WASHINGTON — State Attorney General Patrick Morrisey on Tuesday told a U.S. Senate subcommittee that the EPA's coal-fired power plant proposal would do serious damage to certain states – including West Virginia – and their citizens.

Morrisey spoke during a Senate Energy and Public Works subcommittee hearing about the U.S. Environmental Protection Agency proposed plan to impose emissions regulations on coal-fired power plants. The EPA is expected to finalize a rule this summer that would require states to reduce carbon dioxide emission by on average 30 percent in 15 years.

West Virginia and a bipartisan group of 15 states have argued in court that the EPA’s proposal is illegal and that states are currently being impacted by the rule as they try to prepare for its finalization.

“The proposed regulation is illegal and seeks to give the EPA the ability to double regulate plants, which is not allowed by the Clean Air Act. Make no mistake: the EPA’s plan would have a devastating impact on West Virginia and the United States,” Morrisey said Tuesday. “It will have a fundamental impact on our economy.

"For every one mining job lost, seven related jobs would be impacted. Additionally, a significant part of our state and local tax base is tied to coal mining. Every county and municipality in the state receives severance taxes regardless of whether coal is mined locally. When coal mining diminishes, not only do jobs disappear, but so do tax revenues from the industry.”

During the hearing, which was chaired by Sen. Shelley Moore Capito, Morrisey listed several West Virginia counties that already have had to lay off employees and reduce services due to a decline in severance taxes.

Morrisey warned committee members that the EPA is pushing a proposed regulation that he says likely will not be held up in court. Specifically, he says the EPA is trying to regulate existing coal-fired power plants under one section of the Clean Air Act, when they are already regulated under another section of the Act.

“We’ve never seen a situation before where a federal agency has tried to push such a sweeping reform based on a typo,” Morrisey said. “It is my duty to fight against this unlawful power grab.”

Capito said she also believes the rule will have a devastating impact on West Virginia, other coal-producing states, electricity rate-payers across the country and the reliability of our grid.


"We know from nearly five decades of experience that the Clean Air Act works best when implemented in the spirit of cooperative federalism," Capito said. "When the federal government works with the states as partners, we can, and have, improved our air quality, protected our economy and the electricity grid at the same time."


Capito said, in her opinion, the Clean Power Plan does none of this and instead, it is the EPA dictating to the states and micromanaging intra-state electricity policy to a degree that even the agency admits is unprecedented.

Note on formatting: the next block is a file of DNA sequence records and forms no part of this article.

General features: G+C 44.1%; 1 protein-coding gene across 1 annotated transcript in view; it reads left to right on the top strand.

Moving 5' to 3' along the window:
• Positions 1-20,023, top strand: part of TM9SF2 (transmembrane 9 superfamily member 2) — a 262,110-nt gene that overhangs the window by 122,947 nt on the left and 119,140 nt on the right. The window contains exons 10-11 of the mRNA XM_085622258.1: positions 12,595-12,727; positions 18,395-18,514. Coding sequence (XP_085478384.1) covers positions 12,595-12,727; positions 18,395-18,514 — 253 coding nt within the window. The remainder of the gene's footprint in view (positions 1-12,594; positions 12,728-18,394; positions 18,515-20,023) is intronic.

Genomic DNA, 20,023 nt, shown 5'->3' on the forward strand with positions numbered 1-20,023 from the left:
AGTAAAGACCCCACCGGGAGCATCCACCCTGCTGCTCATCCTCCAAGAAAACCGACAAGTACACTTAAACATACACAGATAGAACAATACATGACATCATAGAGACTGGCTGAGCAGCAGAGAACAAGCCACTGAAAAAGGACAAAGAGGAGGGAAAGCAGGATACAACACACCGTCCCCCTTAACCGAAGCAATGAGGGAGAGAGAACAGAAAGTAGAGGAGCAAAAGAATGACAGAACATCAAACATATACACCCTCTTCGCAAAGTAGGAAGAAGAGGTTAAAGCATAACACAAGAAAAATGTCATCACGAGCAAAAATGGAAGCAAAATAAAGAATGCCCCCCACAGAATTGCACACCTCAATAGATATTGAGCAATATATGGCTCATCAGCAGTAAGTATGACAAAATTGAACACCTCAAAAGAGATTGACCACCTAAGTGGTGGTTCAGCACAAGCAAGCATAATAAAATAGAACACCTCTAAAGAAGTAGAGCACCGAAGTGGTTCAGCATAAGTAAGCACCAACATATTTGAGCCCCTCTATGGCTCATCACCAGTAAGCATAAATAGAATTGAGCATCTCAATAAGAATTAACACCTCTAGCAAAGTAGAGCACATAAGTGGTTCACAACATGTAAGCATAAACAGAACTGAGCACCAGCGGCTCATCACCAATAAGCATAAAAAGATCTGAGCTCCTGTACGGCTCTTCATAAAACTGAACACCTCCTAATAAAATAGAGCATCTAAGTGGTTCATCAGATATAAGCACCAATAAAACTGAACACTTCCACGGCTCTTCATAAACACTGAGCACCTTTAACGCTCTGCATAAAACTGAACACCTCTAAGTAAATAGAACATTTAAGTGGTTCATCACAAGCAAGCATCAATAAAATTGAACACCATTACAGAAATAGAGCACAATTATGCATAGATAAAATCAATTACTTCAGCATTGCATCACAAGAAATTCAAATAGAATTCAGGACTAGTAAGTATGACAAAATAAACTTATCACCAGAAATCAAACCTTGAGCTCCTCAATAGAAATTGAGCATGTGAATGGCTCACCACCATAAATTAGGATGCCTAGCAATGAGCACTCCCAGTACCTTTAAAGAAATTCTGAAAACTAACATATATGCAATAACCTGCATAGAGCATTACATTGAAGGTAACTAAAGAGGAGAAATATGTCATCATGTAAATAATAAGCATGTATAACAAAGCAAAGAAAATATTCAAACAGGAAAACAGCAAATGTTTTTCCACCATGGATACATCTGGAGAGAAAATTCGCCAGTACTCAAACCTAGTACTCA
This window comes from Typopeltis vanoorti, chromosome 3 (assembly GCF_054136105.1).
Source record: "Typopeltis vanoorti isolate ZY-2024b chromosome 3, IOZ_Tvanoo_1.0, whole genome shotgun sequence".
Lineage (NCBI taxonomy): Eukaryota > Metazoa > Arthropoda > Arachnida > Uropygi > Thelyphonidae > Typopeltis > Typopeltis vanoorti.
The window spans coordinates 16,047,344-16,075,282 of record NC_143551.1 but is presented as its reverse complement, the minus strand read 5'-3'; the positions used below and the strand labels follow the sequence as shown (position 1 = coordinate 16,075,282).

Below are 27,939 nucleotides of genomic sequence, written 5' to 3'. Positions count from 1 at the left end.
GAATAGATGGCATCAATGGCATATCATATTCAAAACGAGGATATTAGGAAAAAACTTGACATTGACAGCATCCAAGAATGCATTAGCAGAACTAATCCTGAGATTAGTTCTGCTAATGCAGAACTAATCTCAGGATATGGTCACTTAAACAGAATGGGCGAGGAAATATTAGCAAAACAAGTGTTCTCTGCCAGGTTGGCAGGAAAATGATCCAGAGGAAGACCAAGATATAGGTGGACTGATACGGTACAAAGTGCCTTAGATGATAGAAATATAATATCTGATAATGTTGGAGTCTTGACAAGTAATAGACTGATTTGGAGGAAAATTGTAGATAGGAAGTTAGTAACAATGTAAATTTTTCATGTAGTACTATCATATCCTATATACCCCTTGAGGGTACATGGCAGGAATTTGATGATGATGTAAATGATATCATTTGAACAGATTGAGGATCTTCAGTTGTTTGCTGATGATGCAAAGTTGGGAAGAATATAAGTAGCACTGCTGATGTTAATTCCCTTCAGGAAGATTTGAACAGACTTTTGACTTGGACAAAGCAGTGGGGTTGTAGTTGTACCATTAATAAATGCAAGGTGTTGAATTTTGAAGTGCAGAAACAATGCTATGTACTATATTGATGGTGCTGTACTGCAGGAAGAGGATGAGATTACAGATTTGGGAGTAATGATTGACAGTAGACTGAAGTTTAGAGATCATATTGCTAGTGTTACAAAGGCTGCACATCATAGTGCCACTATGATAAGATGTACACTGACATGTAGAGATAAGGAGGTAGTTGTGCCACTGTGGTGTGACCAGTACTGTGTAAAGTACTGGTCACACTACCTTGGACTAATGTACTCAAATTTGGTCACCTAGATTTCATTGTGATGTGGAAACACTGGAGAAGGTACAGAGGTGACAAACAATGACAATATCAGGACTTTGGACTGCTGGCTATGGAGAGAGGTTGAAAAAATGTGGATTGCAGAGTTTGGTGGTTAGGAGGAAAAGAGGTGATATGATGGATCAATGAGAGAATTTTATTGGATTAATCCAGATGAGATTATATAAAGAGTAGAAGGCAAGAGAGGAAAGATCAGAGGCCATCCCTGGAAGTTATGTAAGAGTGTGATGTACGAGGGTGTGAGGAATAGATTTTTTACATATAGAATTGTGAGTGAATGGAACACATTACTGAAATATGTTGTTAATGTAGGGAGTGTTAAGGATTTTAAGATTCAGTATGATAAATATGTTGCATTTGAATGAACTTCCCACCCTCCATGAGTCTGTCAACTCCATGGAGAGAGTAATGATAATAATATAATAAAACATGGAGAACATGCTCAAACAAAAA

"Throughout the state of West Virginia, we have such uncertainty and such disappointment, I think, that our voices haven't been heard in our state with the EPA coming to our state to listen," Capito said. "We don't feel that the calculation of the economic impact in our communities has been fully explored, nor even taken into consideration, as we move forward with these rules."


Sen. Tom Carper of Delaware said that for the standards to be effective, the EPA must ensure that all 50 states are capable of complying. Carper said the EPA has conducted an unprecedented level of state and local governments outreach to craft a comprehensive plan that works for each state.


"Under the Clean Power Plan, states can create their own plan for meeting their targets in different ways," Carper said.


Oklahoma Attorney General Scott Pruitt said the EPA does not possess the authority to do what it is seeking to do with the Clean Power Plan.


Pruitt said EPA's approach gives it the power over all over the grid, from generation to light switch.


Pruitt said that no state should comply if it means surrendering decision-making authority to the EPA.


"States like Oklahoma are simply opposed to the Clean Power Plan because it is outside the authority granted to the EPA by the law," Pruitt said.


Other witnesses included Roger Martella, a partner at Sidley Austin LLP; Kelly Speakes-Backman, the commissioner of the Maryland Public Service Commission and chairwoman of the board of directors for Regional Greenhouse Gas Initiative Inc.; and Lisa Heinzerling, the Justice William J. Brennan Jr. Professor of Law at Georgetown University Law Center.


Heinzerling said the EPA is using its best judgment and its proposal does not violate the Clean Air Act.


"Constitutional principles of federalism are not violated by the EPA's proposal," Heinzerling said. "Under EPA's proposal, states have a choice: they may devise their own plans to meet the state-specific targets the EPA will set, or they may EPA devise a plan for them."


Heinzerling said this is the very same choice states have had for 45 years under the Air Quality Standards Program of the Clean Air Act and it is not an unconstitutional choice.


During questions posed by subcommittee members, Capito asked Morrisey how long Section 111-D existed and had it ever been used "outside the fence line."


Morrisey answered that this is an unprecedented effort by the EPA to regulate.


"We have never seen a proposal quite like this, both in terms of its scope and its willingness to regulate outside the fence, but also the legal theory that is being advanced here by this administration."

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